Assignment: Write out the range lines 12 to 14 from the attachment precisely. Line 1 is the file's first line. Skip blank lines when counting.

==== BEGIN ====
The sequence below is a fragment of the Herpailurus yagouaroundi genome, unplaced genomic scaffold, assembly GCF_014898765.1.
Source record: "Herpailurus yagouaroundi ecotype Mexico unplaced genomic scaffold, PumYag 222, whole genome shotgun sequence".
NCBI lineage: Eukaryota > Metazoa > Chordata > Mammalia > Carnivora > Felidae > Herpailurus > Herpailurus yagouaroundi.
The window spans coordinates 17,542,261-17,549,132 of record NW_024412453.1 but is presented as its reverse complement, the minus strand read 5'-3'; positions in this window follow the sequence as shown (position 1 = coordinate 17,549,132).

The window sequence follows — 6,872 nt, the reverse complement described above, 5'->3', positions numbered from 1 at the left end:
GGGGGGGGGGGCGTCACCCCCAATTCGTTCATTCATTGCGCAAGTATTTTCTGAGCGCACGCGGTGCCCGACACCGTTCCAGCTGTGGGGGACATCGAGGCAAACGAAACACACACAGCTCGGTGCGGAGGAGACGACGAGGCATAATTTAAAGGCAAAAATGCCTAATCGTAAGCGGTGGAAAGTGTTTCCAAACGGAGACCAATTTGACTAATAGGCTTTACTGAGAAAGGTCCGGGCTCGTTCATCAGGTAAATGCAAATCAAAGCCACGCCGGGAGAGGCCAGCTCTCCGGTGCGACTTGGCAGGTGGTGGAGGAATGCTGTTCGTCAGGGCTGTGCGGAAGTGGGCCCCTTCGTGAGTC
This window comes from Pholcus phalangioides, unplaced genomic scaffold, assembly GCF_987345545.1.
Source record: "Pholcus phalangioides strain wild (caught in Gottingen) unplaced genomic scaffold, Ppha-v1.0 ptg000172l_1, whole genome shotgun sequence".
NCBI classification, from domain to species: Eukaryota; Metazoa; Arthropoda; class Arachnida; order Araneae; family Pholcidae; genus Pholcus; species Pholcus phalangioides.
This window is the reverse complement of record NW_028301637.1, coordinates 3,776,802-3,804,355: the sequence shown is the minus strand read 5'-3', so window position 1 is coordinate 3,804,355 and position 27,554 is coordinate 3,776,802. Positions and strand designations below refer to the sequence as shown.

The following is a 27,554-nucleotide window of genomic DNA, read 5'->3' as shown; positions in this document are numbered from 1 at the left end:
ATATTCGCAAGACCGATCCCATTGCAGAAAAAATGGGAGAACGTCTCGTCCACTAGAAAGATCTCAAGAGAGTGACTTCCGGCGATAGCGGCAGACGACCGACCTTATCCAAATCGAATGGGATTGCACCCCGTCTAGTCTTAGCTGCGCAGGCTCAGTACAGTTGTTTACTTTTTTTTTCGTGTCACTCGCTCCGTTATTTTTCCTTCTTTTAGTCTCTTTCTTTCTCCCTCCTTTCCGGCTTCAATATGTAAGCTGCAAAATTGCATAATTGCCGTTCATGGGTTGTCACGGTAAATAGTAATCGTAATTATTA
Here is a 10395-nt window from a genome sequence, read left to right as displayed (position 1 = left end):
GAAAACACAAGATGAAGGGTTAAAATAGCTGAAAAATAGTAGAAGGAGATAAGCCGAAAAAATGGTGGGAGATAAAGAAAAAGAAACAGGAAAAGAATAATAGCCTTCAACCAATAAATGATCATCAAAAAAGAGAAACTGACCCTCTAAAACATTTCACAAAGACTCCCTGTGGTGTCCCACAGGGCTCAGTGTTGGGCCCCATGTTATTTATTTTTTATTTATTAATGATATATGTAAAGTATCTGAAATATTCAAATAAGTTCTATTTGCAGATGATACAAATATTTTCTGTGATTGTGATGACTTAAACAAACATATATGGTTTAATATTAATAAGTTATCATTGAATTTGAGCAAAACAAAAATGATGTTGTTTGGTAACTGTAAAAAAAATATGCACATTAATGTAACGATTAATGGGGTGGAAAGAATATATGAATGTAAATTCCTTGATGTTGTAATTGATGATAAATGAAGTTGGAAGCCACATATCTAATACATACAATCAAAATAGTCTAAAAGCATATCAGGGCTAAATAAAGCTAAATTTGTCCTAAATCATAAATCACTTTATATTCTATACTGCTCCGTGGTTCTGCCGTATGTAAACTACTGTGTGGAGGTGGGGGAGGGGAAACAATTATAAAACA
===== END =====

ATATTCGCAAGACCGATCCCATTGCAGAAAAAATGGGAGAACGTCTCGTCCACTAGAAAGATCTCAAGAGAGTGACTTCCGGCGATAGCGGCAGACGACCGACCTTATCCAAATCGAATGGGATTGCACCCCGTCTAGTCTTAGCTGCGCAGGCTCAGTACAGTTGTTTACTTTTTTTTTCGTGTCACTCGCTCCGTTATTTTTCCTTCTTTTAGTCTCTTTCTTTCTCCCTCCTTTCCGGCTTCAATATGTAAGCTGCAAAATTGCATAATTGCCGTTCATGGGTTGTCACGGTAAATAGTAATCGTAATTATTA
Here is a 10395-nt window from a genome sequence, read left to right as displayed (position 1 = left end):
GAAAACACAAGATGAAGGGTTAAAATAGCTGAAAAATAGTAGAAGGAGATAAGCCGAAAAAATGGTGGGAGATAAAGAAAAAGAAACAGGAAAAGAATAATAGCCTTCAACCAATAAATGATCATCAAAAAAGAGAAACTGACCCTCTAAAACATTTCACAAAGACTCCCTGTGGTGTCCCACAGGGCTCAGTGTTGGGCCCCATGTTATTTATTTTTTATTTATTAATGATATATGTAAAGTATCTGAAATATTCAAATAAGTTCTATTTGCAGATGATACAAATATTTTCTGTGATTGTGATGACTTAAACAAACATATATGGTTTAATATTAATAAGTTATCATTGAATTTGAGCAAAACAAAAATGATGTTGTTTGGTAACTGTAAAAAAAATATGCACATTAATGTAACGATTAATGGGGTGGAAAGAATATATGAATGTAAATTCCTTGATGTTGTAATTGATGATAAATGAAGTTGGAAGCCACATATCTAATACATACAATCAAAATAGTCTAAAAGCATATCAGGGCTAAATAAAGCTAAATTTGTCCTAAATCATAAATCACTTTATATTCTATACTGCTCCGTGGTTCTGCCGTATGTAAACTACTGTGTGGAGGTGGGGGAGGGGAAACAATTATAAAACA